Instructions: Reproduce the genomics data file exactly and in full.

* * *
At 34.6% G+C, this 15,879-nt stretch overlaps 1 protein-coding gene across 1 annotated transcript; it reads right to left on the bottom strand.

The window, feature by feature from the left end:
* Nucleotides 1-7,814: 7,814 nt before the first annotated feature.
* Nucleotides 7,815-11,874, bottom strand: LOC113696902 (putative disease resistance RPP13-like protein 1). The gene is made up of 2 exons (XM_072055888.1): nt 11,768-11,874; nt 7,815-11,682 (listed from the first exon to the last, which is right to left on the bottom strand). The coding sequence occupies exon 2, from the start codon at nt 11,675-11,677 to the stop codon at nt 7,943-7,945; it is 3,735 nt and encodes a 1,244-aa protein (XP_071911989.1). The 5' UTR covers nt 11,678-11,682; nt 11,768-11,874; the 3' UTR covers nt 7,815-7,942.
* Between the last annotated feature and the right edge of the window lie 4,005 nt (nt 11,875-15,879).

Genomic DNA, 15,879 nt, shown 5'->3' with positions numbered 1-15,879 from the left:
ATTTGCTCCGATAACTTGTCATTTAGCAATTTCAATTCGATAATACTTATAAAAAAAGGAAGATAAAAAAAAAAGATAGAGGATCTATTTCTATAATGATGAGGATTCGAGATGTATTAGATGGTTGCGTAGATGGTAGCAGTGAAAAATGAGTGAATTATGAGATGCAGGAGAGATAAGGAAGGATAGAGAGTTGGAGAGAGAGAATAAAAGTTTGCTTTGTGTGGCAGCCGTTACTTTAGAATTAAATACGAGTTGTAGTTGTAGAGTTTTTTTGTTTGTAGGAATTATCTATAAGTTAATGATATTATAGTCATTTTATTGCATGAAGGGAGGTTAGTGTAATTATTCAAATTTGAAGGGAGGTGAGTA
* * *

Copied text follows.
At 34.6% G+C, this 15,879-nt stretch overlaps 1 protein-coding gene across 1 annotated transcript; it reads right to left on the bottom strand.

The window, feature by feature from the left end:
* Nucleotides 1-7,814: 7,814 nt before the first annotated feature.
* Nucleotides 7,815-11,874, bottom strand: LOC113696902 (putative disease resistance RPP13-like protein 1). The gene is made up of 2 exons (XM_072055888.1): nt 11,768-11,874; nt 7,815-11,682 (listed from the first exon to the last, which is right to left on the bottom strand). The coding sequence occupies exon 2, from the start codon at nt 11,675-11,677 to the stop codon at nt 7,943-7,945; it is 3,735 nt and encodes a 1,244-aa protein (XP_071911989.1). The 5' UTR covers nt 11,678-11,682; nt 11,768-11,874; the 3' UTR covers nt 7,815-7,942.
* Between the last annotated feature and the right edge of the window lie 4,005 nt (nt 11,875-15,879).

Genomic DNA, 15,879 nt, shown 5'->3' with positions numbered 1-15,879 from the left:
ATTTGCTCCGATAACTTGTCATTTAGCAATTTCAATTCGATAATACTTATAAAAAAAGGAAGATAAAAAAAAAAGATAGAGGATCTATTTCTATAATGATGAGGATTCGAGATGTATTAGATGGTTGCGTAGATGGTAGCAGTGAAAAATGAGTGAATTATGAGATGCAGGAGAGATAAGGAAGGATAGAGAGTTGGAGAGAGAGAATAAAAGTTTGCTTTGTGTGGCAGCCGTTACTTTAGAATTAAATACGAGTTGTAGTTGTAGAGTTTTTTTGTTTGTAGGAATTATCTATAAGTTAATGATATTATAGTCATTTTATTGCATGAAGGGAGGTTAGTGTAATTATTCAAATTTGAAGGGAGGTGAGTA